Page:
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Employment Experts Look for Improvements in Workforce Training

By Jeffrey Hess | Published 08 Dec 2011 07:04pm | comments
Emily DeRocco

Mississippi is tied forthe third highest unemployment rate in the country, and employment experts believe workforce training can help reduce that number. MPB's Jeffrey Hess reports that workforce development agencies from around Mississippi are looking for ways to improve the quality of the state's workforce training.

Dozens of development agencies gathered in Jackson Thursday to find ways to improve the training for Mississippians.

Emily DeRocco with the Manufacturing Institute says the recession has fundamentally changed the employment market, putting greater pressure on adults to expand their skill set to find new work.

"For workers who today are experiencing all the trauma of unemployment, transition from job to job, and the volatility in an economy that isn't going to stabilize from some time to come. Workers need to be concerned about having the right skills now for the high-quality middle class jobs that are available," DeRocco said.

DeRocco says community colleges and other workforce training sites should work more closely with employers to make sure the training they are giving will lead to jobs.

But Bill Crawford, the president of the Montgomery Institute...a workforce development agency working in eastern Mississippi..... says it can be a difficulty to get potential employers to accept the training that some people are getting.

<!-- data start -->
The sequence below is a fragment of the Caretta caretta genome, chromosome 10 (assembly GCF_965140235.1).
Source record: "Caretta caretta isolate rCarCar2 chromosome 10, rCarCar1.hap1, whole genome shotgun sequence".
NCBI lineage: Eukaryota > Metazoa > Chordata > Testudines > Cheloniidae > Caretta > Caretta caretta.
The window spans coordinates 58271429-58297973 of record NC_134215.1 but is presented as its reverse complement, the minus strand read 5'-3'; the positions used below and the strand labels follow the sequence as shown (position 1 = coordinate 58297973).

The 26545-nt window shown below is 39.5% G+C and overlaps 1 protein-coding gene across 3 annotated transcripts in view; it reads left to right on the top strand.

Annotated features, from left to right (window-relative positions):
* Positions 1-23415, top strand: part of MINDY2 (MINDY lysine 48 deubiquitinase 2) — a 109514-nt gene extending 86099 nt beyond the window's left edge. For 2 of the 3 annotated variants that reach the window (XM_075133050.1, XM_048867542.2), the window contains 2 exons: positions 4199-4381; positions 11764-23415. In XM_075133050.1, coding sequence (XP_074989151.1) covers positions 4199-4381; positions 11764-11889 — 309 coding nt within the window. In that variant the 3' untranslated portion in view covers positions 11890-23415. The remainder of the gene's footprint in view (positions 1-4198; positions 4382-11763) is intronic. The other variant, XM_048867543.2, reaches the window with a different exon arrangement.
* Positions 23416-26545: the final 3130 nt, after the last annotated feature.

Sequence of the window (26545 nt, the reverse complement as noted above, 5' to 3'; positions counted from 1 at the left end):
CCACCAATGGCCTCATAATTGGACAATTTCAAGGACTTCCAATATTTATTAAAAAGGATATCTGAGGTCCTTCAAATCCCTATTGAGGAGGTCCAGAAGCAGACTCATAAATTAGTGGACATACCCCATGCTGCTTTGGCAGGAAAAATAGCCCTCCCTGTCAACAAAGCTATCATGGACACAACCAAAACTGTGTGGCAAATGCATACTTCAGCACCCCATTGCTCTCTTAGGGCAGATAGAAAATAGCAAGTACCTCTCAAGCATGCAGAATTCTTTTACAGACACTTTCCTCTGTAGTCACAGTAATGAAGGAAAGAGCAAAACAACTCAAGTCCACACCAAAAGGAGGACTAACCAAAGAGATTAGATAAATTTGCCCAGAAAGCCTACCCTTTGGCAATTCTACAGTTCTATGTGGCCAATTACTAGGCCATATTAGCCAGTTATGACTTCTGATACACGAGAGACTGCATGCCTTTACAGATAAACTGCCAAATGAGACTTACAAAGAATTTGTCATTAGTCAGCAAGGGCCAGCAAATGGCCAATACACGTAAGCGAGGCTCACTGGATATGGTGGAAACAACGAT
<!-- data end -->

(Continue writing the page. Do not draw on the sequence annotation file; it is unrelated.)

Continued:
"That is the challenge is for the local industry to value these things and see how it can help them benefit as the migrate to more modern manufactoring process and integrate more modern technology," Crawford said.

One way to ease that concern is to adopt standardized training processes, approved by national trade groups.

Jay Moon with the Mississippi Manufacturers Association says that will let employers know the training is reliable.

"They get a certificate, much like a CPA would, and they can go anywhere in the country and the employer automatically recognizes the quality and the level of the training. That's valuable in the work place," Moon said.

Moon says some Mississippi industries have already accepted nationally recognized credentials and he expects more Mississippi training organizations and companies to adopt the standards.

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Emily DeRocco


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